I also photographed the sign on Shamian, but instinctively felt wary of doing so openly. A Chinese friend to whom I sent the image contemporaneously said that it was the sort of thing she had only seen in books. Though I do not remember the exact content of the message, I clearly remember the lingering feeling of unease. It made me glad to have moved to Hong Kong.
A few months later, I was back in Guangzhou. More often than not, I stayed at local hotels during business trips, but this time I was at a new Marriott property in Tianhe, close to where I needed to be on that trip. As I settled into my room, I noticed a copy of one of Xi Jinping’s books on governance on display. Curious, I sat down by the room’s picture window to thumb through it. A note on the book made it clear it was not complimentary, but could be purchased for ¥120, as I recall. No Bible, no Book of Mormon (for which Marriotts are famous), just Xi. Looking out the window, I saw a large digital display affixed to the building across the street. At regular intervals, the 12 Core Socialist Values scrolled down (“Harmony … Patriotism … Rule of Law …”).
Since my days as a diplomat had long passed, and I no longer got paid for reporting such cutting observations, I decided to put Xi to the side and get some real work done. I booted up my computer and connected to the internet. First, I got a message warning me to comply with relevant rules. Not the standard message you get when you log on to a public network, but one of these ominous warnings from Chinese officialdom. Soon I realized there was no VPN, the first time I recalled that happening at an international-brand hotel. It felt as though a small oasis had been razed over to make room for more desert.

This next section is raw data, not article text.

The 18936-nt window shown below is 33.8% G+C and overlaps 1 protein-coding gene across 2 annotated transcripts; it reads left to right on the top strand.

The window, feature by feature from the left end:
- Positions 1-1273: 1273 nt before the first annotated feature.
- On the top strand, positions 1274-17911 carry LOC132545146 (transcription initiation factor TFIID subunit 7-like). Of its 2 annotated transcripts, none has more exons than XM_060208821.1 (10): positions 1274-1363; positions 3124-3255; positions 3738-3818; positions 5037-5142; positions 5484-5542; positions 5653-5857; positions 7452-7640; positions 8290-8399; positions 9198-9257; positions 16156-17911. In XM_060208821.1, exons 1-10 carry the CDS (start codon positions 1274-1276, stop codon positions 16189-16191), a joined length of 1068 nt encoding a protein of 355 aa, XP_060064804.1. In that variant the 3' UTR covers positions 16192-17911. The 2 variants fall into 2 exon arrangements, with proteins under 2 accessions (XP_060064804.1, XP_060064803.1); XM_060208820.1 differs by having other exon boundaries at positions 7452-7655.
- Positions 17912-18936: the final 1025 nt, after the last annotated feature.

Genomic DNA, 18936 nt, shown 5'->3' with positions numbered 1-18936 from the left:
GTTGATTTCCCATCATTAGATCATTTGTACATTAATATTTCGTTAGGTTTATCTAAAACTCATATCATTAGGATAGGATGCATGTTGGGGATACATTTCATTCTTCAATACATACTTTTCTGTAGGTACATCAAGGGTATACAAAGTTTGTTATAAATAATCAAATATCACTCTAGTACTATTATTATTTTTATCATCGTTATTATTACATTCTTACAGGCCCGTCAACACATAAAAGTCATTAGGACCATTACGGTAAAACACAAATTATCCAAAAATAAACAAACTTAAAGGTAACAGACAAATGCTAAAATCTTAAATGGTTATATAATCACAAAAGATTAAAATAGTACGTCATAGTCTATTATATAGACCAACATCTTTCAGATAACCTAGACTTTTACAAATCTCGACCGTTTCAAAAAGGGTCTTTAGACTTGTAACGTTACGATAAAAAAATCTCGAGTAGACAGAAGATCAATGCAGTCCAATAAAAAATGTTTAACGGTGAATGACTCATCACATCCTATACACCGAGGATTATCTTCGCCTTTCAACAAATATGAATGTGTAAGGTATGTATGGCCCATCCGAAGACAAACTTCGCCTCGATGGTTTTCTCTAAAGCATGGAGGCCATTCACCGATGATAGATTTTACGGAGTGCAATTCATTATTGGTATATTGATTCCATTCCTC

Another measuring stick of how things were changing was the availability of SIM cards. Back in the late 2000s, these were easily purchased from street vendors. But over time that stopped being an option, and you pretty much had to go to China Mobile or other service providers and show your passport. During one of my last trips to China, I was able to pick up a card at Guangzhou East station without any rigmarole, but the next time I went to that shop, I had to get my photo taken and my passport scanned.
Perhaps it was the desired effect, but as time went on I started scaling back my trips to China, to reduce the amount of time I actually spent in-country. During my early days in China, I relished the opportunity to travel. I would schedule trips so that I could stay in new cities for the weekend, or at least overnight. As tired as I was after long days of meetings, I would drag myself out to go for walks, to get a sense of the place I was visiting. This is how I became acquainted with China, pounding the pavement of cities and towns, even when there was not a lot to see in the conventional sense. The search for the rush of exploration was part of what kept me in China for many years, and of what made me move back to the Mainland twice after my initial departure in 2007.
But over time, I became that guy, the one with his suitcase at the back of the meeting room, sneaking out ten minutes before time, rushing to the airport for the flight back to Hong Kong. Whereas during my first two stints in Hong Kong I would happily cross the border for a weekend getaway, or even just to have dinner with friends in Shenzhen, I now needed a good reason (usually business-related) to go back. The thrill was gone.
And then they came for Hong Kong too.